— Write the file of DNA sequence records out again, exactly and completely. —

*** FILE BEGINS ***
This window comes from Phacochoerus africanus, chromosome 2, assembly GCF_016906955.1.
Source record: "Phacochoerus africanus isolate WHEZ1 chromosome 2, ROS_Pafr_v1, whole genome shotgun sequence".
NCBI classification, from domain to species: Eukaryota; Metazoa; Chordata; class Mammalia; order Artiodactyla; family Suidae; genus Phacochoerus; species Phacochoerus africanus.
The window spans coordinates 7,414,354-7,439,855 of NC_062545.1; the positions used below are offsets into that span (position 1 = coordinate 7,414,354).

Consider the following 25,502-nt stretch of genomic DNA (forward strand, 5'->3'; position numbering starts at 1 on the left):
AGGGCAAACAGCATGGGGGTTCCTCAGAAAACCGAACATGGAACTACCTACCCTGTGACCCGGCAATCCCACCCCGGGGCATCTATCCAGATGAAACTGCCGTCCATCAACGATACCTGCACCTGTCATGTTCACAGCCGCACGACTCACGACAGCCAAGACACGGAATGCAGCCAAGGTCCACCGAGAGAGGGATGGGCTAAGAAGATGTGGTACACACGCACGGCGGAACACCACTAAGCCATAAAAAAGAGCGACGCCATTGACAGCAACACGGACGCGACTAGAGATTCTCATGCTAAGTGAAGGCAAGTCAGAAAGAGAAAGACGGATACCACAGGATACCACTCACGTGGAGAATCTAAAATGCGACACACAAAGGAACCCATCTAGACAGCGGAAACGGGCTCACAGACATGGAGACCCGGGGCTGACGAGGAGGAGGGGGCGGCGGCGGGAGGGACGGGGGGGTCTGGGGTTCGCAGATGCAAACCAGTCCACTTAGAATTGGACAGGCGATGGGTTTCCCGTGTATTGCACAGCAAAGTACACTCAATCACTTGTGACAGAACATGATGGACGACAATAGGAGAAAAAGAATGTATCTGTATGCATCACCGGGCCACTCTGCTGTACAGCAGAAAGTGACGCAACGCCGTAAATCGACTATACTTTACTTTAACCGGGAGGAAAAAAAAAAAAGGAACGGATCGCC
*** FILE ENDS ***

This window comes from Phacochoerus africanus, chromosome 2, assembly GCF_016906955.1.
Source record: "Phacochoerus africanus isolate WHEZ1 chromosome 2, ROS_Pafr_v1, whole genome shotgun sequence".
NCBI classification, from domain to species: Eukaryota; Metazoa; Chordata; class Mammalia; order Artiodactyla; family Suidae; genus Phacochoerus; species Phacochoerus africanus.
The window spans coordinates 7,414,354-7,439,855 of NC_062545.1; the positions used below are offsets into that span (position 1 = coordinate 7,414,354).

Consider the following 25,502-nt stretch of genomic DNA (forward strand, 5'->3'; position numbering starts at 1 on the left):
AGGGCAAACAGCATGGGGGTTCCTCAGAAAACCGAACATGGAACTACCTACCCTGTGACCCGGCAATCCCACCCCGGGGCATCTATCCAGATGAAACTGCCGTCCATCAACGATACCTGCACCTGTCATGTTCACAGCCGCACGACTCACGACAGCCAAGACACGGAATGCAGCCAAGGTCCACCGAGAGAGGGATGGGCTAAGAAGATGTGGTACACACGCACGGCGGAACACCACTAAGCCATAAAAAAGAGCGACGCCATTGACAGCAACACGGACGCGACTAGAGATTCTCATGCTAAGTGAAGGCAAGTCAGAAAGAGAAAGACGGATACCACAGGATACCACTCACGTGGAGAATCTAAAATGCGACACACAAAGGAACCCATCTAGACAGCGGAAACGGGCTCACAGACATGGAGACCCGGGGCTGACGAGGAGGAGGGGGCGGCGGCGGGAGGGACGGGGGGGTCTGGGGTTCGCAGATGCAAACCAGTCCACTTAGAATTGGACAGGCGATGGGTTTCCCGTGTATTGCACAGCAAAGTACACTCAATCACTTGTGACAGAACATGATGGACGACAATAGGAGAAAAAGAATGTATCTGTATGCATCACCGGGCCACTCTGCTGTACAGCAGAAAGTGACGCAACGCCGTAAATCGACTATACTTTACTTTAACCGGGAGGAAAAAAAAAAAAGGAACGGATCGCC